She may lead you to a cure for multiple sclerosis (I work with female mice).
The world of scientific research captivated me the summer prior to my first year at Pomona College. I found a summer research internship through the M.D. Anderson Cancer Center to gain first-hand perspective with a research setting. I worked my mentors to investigate drug combinations for T-cell leukemia. It was an eye-opening experience — my first exposure to scientific academia, cell culture techniques, and the collaborative nature of a research lab. It was perhaps the experience which single-handedly culminated to my declaring a molecular biology major at Pomona.
For this summer, I wanted to continue looking into research that had relevance to the health professions. In particular, I was seeking neuroscience research. Ever since a horrifying experience of a close family member battling, and ultimately losing to, a vegetative state, I wanted to be a pioneer in the research and combatting of neurological disorders. I ultimately decided against studying neuroscience at Pomona because I felt that a broader degree would be more applicable, but I felt that I could find neuroscience exposure through summer research experiences. After contacting several professors at the University of Chicago (a comprehensive research university located close to my home), I was thrilled to be given a research opportunity by Dr. Brian Popko, one of the leading experts on myelin research.
What exactly is myelin? It’s a multifunction covering of the axons — the part of nerve cells through which signals are transmitted. The complex network of nerves is a crucial part of function for animals and consists of two parts: the central nervous system and the peripheral nervous system. The central nervous system, which is what the Popko lab investigates, consists of the brain and the spinal cord, while the peripheral nervous system is a network of nerves which lead to and from the central nervous system. For the point of simplification, you can think of the myelin-axon analogy as a insulating sheath-electric wire, though that isn’t fully characteristic.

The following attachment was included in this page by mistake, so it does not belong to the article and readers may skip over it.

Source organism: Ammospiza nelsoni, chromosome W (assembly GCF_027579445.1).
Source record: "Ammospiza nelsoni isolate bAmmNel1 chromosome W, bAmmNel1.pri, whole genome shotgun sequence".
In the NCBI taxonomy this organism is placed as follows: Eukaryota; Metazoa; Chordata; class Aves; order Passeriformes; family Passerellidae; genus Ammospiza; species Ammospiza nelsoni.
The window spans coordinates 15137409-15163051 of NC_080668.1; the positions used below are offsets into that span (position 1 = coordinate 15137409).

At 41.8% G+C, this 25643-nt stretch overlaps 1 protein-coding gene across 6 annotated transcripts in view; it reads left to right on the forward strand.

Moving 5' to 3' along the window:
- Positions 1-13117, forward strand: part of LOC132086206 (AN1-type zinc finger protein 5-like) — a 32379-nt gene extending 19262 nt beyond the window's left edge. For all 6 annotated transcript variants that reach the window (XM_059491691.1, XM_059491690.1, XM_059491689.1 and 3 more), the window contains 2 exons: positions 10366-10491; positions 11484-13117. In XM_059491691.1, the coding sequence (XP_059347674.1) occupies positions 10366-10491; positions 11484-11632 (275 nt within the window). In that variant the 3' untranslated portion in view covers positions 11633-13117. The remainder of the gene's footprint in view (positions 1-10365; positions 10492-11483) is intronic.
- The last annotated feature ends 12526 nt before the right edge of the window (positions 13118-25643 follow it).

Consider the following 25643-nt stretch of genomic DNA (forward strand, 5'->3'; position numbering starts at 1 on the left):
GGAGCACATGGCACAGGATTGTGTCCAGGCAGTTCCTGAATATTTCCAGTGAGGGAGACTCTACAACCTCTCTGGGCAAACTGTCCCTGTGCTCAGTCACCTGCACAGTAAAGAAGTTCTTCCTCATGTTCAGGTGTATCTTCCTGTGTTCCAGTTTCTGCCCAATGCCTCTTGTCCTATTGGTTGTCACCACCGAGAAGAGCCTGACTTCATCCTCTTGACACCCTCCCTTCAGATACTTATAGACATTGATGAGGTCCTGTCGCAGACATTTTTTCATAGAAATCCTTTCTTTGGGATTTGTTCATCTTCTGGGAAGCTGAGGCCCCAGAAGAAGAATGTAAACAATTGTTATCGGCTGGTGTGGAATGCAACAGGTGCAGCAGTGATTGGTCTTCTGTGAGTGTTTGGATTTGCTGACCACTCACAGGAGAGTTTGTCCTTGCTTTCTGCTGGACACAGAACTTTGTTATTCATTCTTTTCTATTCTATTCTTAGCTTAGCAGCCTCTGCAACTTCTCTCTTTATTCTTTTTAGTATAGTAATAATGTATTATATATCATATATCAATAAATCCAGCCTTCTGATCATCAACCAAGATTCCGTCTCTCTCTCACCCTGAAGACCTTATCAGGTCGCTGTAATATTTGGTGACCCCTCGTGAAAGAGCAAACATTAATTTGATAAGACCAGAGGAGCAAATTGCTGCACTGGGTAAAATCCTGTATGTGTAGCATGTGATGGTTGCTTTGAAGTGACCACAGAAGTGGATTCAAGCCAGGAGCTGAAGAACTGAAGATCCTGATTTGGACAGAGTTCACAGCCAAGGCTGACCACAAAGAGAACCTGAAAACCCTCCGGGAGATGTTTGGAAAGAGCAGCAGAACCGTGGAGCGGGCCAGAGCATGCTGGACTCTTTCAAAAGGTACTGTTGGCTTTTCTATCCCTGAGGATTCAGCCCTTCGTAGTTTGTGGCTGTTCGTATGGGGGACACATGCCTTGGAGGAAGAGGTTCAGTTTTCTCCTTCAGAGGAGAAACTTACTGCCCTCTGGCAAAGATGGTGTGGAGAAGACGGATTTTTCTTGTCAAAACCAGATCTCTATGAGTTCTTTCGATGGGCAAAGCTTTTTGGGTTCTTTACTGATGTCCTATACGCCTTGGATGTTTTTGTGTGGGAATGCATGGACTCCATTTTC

Myelin is a crucial feature of the nervous system; the loss of myelin (known as demyelination) is implicated in many neurological disorders. Perhaps the most well-known is multiple sclerosis (MS), a complex disease in which myelin is damaged. While the effect is known, the cause still remains undetermined. No cure is known for the disorder, which affects more than 2 million people around the world and leads to decreased life expectancy compared to individuals with non-impaired myelin.
Research labs all around the country, including the Popko lab, are hard at work to better characterize the disorder and to find a cure. Characterization is an often underappreciated part of the treatment process; for example, the various suggested hypothetical models for multiple sclerosis may require different treatments. Animal models of multiple sclerosis are commonly used to further research so that one day breakthroughs can be applicable to humans with the disorder. At the Popko lab, mice models of the disorder are used.
So what do I do?
In a nutshell, I am learning a variety of techniques commonly used in the Popko lab to get an idea of what neuroscientific research is like. Once I master them, I have an independent project to investigate demyelination caused by lysolecithin (more on this soon). By doing so, I can track the rate and potentially assist in identifying an ideal window for treatments of this mouse model.
The lysolecithin model is one of several mice models which replicates a feature of multiple sclerosis. Because MS is a human disorder, it is impossible to replicate the full features (of which many are still unknown) onto a mouse model, so one has to use different models and find their overlap. Lysolecithin is a fat-based molecule which causes demyelination at the injection site, known as a lesion. This model of MS more accurately conveys the appearance of demyelinated sites, but several weeks after the injection, the mice are close to fully myelinated (indicating remyelination).
That is a lot to digest, so I think I’ll stop here in the characterization of my project. I’ll give more details and examples in the blog posts to come. In the meantime, a quick update of how my internship is going — I am learning much more than I could have anticipated, I am challenged in a supportive way, and I can genuinely feel trust and acceptance with all of my lab colleagues. I am extremely grateful to receive individual guidance from my mentors, and support to do this internship through Pomona.